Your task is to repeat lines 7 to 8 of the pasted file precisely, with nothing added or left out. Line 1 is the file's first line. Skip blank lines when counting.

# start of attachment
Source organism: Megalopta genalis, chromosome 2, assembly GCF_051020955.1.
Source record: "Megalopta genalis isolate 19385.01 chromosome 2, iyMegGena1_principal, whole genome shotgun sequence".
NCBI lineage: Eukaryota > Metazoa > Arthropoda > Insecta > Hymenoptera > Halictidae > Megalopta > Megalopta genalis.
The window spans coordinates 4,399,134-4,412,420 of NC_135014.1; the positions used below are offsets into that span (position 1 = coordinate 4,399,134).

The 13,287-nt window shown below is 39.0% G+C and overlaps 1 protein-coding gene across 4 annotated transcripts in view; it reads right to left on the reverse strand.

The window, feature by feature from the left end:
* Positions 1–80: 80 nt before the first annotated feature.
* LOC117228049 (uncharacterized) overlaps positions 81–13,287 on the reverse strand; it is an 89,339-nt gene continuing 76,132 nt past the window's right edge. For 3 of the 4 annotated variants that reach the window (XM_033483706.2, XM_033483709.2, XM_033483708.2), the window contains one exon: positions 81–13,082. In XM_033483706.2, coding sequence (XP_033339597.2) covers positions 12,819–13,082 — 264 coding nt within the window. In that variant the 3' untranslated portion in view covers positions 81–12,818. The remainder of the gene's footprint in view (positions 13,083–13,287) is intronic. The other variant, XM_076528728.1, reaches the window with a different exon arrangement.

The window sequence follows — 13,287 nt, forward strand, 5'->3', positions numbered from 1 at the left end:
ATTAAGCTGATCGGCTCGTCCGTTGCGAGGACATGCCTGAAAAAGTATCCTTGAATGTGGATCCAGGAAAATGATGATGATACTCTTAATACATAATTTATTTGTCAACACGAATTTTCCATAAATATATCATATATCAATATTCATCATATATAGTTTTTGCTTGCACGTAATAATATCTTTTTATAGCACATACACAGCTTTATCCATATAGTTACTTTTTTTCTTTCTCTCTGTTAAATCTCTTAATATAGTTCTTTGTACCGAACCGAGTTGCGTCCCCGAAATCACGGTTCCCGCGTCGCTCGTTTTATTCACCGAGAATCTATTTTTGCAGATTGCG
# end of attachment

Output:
* Positions 1–80: 80 nt before the first annotated feature.
* LOC117228049 (uncharacterized) overlaps positions 81–13,287 on the reverse strand; it is an 89,339-nt gene continuing 76,132 nt past the window's right edge. For 3 of the 4 annotated variants that reach the window (XM_033483706.2, XM_033483709.2, XM_033483708.2), the window contains one exon: positions 81–13,082. In XM_033483706.2, coding sequence (XP_033339597.2) covers positions 12,819–13,082 — 264 coding nt within the window. In that variant the 3' untranslated portion in view covers positions 81–12,818. The remainder of the gene's footprint in view (positions 13,083–13,287) is intronic. The other variant, XM_076528728.1, reaches the window with a different exon arrangement.